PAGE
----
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Old 08-15-2018, 04:53 AM   #11 (permalink)
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They are building 5000 Model 3's a week, which is twice as many as they did just 2 months ago. They want to double production again before the end of the year, which does not seem impossible.

Tesla sold over 3600 cars in our country over the first half of this year.
So what you'd think.
But it is over 1% of total car sales (around 300K).
It is also more than all other EV's and hybrids together. And it is just Model S and X, we don't get the 3 yet. The Model S is well in the top 10 of popular models.
Now if you look at the luxury car market, they completely blow away the competition.

EVs are popular as gas is expensive over here and there's almost no usage tax for leased EV cars.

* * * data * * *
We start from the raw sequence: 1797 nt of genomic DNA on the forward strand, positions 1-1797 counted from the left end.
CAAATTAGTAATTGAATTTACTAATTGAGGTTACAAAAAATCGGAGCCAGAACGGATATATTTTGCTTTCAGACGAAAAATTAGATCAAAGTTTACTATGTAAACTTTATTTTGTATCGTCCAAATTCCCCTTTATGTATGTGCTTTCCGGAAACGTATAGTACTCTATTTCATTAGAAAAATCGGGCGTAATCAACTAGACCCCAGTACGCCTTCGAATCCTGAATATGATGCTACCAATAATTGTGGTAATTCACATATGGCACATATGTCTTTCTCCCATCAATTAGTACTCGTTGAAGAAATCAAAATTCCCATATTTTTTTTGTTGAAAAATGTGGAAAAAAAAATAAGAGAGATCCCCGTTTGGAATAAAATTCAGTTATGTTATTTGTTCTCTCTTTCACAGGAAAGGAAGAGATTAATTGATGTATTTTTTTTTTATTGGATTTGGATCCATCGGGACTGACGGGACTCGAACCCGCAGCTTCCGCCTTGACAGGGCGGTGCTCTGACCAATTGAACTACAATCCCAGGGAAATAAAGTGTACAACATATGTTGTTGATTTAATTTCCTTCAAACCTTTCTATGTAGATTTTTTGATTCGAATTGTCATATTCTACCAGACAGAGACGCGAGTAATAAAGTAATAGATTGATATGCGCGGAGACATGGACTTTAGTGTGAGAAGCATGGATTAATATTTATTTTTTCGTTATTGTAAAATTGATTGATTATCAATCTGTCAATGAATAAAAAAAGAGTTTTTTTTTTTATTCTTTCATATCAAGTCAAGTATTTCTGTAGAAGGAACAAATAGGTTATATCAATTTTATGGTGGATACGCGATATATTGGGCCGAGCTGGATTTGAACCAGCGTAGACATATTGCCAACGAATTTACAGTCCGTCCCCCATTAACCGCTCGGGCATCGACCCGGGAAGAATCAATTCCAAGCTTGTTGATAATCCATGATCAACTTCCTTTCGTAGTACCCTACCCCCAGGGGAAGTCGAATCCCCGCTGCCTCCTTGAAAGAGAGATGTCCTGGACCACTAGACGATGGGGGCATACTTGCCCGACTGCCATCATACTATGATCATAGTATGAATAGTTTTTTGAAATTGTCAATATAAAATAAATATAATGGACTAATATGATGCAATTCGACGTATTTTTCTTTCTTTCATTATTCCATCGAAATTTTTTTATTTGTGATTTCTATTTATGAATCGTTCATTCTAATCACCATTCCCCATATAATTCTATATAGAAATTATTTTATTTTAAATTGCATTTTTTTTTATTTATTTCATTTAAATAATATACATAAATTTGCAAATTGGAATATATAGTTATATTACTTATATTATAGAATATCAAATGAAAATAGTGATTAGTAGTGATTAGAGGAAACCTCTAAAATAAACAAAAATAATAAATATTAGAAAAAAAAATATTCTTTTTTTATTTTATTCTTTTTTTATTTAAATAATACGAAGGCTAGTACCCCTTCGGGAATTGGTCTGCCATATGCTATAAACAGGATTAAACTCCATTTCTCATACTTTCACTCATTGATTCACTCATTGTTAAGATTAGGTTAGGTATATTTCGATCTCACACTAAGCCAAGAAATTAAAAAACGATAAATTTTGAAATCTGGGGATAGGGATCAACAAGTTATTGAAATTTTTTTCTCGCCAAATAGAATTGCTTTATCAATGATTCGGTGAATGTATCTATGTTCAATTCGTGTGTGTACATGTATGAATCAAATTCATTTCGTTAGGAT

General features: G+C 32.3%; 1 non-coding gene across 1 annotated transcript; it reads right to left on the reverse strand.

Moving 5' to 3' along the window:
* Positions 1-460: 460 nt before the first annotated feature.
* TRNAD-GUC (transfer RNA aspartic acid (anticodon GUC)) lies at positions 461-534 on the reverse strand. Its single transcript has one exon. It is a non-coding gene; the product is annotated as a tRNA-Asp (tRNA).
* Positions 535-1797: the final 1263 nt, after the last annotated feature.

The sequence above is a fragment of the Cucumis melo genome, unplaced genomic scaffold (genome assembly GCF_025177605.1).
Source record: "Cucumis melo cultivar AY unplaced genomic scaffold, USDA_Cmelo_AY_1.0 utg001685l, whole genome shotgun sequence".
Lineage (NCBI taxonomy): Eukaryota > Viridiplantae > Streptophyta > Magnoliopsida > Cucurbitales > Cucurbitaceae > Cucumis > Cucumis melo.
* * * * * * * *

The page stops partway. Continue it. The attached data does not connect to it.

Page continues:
If you lease a company car, a set % of the purchase price is added to your income before tax. The % is lower for 'clean' cars. But next year the low % will only apply up to € 50,000; anything over gets a 'luxury' taxation for new car sales (existing leased cars keep their original taxation).
So if you want a fully loaded company Model S or X P100D, the time to order is now.
Next year the loaded S/X boom will be over but the Model 3 fits nicely in the tax range, even the long range version.

That 1.2% of the market is calculated on a per car base. But in a marked dominated by subcompact sales, the trade value of these expensive cars will be closer to 8% of the total sales value. Which makes Tesla one of the biggest in our market.